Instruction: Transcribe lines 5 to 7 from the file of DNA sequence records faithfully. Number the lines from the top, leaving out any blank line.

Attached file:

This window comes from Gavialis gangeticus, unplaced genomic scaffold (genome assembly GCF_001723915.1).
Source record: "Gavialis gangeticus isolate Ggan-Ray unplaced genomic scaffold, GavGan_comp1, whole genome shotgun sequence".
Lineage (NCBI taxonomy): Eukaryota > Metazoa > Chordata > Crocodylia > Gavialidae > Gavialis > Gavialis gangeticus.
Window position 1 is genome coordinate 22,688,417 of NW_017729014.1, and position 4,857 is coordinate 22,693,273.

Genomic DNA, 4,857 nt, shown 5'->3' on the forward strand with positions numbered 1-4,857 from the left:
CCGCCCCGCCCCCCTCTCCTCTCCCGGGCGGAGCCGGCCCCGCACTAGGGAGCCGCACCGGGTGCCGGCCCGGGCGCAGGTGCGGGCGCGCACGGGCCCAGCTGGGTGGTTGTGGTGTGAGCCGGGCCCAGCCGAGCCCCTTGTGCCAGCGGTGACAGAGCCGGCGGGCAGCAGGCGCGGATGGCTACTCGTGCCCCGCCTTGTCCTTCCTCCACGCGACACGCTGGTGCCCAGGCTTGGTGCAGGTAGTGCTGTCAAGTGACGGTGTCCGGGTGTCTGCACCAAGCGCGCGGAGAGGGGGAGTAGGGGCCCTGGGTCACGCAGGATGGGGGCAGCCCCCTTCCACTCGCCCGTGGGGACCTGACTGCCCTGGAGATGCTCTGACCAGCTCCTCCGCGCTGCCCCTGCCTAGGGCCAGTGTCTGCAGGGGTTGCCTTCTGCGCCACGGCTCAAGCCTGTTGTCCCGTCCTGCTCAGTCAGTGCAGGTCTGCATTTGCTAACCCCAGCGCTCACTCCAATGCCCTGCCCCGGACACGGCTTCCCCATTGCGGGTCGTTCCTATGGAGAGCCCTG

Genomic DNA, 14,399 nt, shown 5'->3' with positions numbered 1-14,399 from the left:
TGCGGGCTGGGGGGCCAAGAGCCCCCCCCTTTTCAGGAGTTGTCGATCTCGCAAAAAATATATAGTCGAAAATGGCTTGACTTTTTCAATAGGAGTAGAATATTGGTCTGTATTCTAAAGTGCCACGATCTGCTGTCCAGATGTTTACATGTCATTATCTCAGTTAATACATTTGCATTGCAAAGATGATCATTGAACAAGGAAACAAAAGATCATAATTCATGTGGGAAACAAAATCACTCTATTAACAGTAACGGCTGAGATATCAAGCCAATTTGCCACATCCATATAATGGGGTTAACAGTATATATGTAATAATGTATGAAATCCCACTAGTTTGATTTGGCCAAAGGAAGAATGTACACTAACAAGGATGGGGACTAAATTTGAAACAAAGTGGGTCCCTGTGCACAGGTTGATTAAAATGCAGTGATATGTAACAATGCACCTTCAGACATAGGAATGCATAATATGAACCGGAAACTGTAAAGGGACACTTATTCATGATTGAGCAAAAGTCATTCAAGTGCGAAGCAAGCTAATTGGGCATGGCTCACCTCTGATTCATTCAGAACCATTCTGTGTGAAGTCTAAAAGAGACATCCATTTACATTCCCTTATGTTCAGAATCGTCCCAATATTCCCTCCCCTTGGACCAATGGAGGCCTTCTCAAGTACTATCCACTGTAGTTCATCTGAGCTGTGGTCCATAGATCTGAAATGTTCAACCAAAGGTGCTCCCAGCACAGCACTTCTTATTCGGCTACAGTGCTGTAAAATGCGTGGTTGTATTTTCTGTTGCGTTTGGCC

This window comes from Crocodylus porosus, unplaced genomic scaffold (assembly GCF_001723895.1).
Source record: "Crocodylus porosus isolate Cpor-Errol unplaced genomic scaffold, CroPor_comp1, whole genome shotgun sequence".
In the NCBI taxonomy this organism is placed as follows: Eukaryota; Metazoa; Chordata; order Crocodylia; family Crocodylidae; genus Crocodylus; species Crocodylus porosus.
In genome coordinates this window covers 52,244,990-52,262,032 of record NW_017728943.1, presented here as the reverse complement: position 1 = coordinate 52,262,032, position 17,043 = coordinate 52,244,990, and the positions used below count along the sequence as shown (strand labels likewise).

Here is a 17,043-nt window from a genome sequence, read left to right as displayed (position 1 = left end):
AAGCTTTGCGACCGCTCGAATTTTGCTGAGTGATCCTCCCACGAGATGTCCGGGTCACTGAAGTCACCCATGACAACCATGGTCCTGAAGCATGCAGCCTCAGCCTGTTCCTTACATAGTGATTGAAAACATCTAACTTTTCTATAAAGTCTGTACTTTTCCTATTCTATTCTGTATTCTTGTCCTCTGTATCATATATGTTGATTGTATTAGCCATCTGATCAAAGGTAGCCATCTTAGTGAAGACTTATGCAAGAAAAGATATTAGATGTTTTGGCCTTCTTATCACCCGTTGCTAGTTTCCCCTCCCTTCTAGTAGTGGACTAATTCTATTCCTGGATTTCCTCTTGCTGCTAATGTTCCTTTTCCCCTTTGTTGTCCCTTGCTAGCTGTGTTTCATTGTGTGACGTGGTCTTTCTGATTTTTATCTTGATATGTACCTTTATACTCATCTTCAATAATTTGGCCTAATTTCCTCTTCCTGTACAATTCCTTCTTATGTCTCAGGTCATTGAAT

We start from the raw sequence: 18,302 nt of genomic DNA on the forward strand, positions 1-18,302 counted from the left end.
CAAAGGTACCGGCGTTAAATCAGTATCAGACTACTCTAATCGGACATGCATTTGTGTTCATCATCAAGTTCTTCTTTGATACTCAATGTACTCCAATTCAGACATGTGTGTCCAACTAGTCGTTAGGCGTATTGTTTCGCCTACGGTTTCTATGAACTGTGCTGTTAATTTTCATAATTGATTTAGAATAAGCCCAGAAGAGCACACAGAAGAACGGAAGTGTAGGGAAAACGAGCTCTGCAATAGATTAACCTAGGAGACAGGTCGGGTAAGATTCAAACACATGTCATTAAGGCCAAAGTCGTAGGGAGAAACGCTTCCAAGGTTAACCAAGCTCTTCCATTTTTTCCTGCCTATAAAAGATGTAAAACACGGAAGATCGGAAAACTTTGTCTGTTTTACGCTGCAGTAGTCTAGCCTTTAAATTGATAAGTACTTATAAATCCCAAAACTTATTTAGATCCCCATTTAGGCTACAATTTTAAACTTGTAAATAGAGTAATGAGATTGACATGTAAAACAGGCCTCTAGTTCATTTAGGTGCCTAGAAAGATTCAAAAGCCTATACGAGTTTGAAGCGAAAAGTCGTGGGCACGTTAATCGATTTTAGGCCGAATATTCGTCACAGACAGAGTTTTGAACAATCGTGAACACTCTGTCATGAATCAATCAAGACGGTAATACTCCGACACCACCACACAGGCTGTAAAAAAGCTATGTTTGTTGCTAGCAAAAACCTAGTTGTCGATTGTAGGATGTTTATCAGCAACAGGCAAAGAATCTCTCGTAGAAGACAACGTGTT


Genomic DNA, 4,857 nt, shown 5'->3' on the forward strand with positions numbered 1-4,857 from the left:
CCGCCCCGCCCCCCTCTCCTCTCCCGGGCGGAGCCGGCCCCGCACTAGGGAGCCGCACCGGGTGCCGGCCCGGGCGCAGGTGCGGGCGCGCACGGGCCCAGCTGGGTGGTTGTGGTGTGAGCCGGGCCCAGCCGAGCCCCTTGTGCCAGCGGTGACAGAGCCGGCGGGCAGCAGGCGCGGATGGCTACTCGTGCCCCGCCTTGTCCTTCCTCCACGCGACACGCTGGTGCCCAGGCTTGGTGCAGGTAGTGCTGTCAAGTGACGGTGTCCGGGTGTCTGCACCAAGCGCGCGGAGAGGGGGAGTAGGGGCCCTGGGTCACGCAGGATGGGGGCAGCCCCCTTCCACTCGCCCGTGGGGACCTGACTGCCCTGGAGATGCTCTGACCAGCTCCTCCGCGCTGCCCCTGCCTAGGGCCAGTGTCTGCAGGGGTTGCCTTCTGCGCCACGGCTCAAGCCTGTTGTCCCGTCCTGCTCAGTCAGTGCAGGTCTGCATTTGCTAACCCCAGCGCTCACTCCAATGCCCTGCCCCGGACACGGCTTCCCCATTGCGGGTCGTTCCTATGGAGAGCCCTG

Genomic DNA, 14,399 nt, shown 5'->3' with positions numbered 1-14,399 from the left: